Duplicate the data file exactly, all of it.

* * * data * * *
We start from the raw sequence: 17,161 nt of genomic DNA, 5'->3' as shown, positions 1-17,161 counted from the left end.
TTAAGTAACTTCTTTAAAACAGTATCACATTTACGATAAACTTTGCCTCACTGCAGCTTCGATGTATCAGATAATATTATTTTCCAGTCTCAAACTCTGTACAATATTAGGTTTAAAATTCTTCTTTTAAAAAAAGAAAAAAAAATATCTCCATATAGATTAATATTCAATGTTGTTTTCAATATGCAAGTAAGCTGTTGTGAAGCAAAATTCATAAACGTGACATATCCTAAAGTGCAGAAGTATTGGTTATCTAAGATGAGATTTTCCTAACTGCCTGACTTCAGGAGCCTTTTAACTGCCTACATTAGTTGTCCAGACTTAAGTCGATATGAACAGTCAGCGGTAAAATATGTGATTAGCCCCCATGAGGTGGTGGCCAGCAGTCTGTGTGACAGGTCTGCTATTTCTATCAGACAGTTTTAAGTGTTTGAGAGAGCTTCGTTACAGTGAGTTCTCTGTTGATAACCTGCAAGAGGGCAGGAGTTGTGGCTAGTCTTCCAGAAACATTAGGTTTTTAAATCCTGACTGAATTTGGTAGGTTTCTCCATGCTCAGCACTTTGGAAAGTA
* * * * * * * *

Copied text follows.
We start from the raw sequence: 17,161 nt of genomic DNA, 5'->3' as shown, positions 1-17,161 counted from the left end.
TTAAGTAACTTCTTTAAAACAGTATCACATTTACGATAAACTTTGCCTCACTGCAGCTTCGATGTATCAGATAATATTATTTTCCAGTCTCAAACTCTGTACAATATTAGGTTTAAAATTCTTCTTTTAAAAAAAGAAAAAAAAATATCTCCATATAGATTAATATTCAATGTTGTTTTCAATATGCAAGTAAGCTGTTGTGAAGCAAAATTCATAAACGTGACATATCCTAAAGTGCAGAAGTATTGGTTATCTAAGATGAGATTTTCCTAACTGCCTGACTTCAGGAGCCTTTTAACTGCCTACATTAGTTGTCCAGACTTAAGTCGATATGAACAGTCAGCGGTAAAATATGTGATTAGCCCCCATGAGGTGGTGGCCAGCAGTCTGTGTGACAGGTCTGCTATTTCTATCAGACAGTTTTAAGTGTTTGAGAGAGCTTCGTTACAGTGAGTTCTCTGTTGATAACCTGCAAGAGGGCAGGAGTTGTGGCTAGTCTTCCAGAAACATTAGGTTTTTAAATCCTGACTGAATTTGGTAGGTTTCTCCATGCTCAGCACTTTGGAAAGTA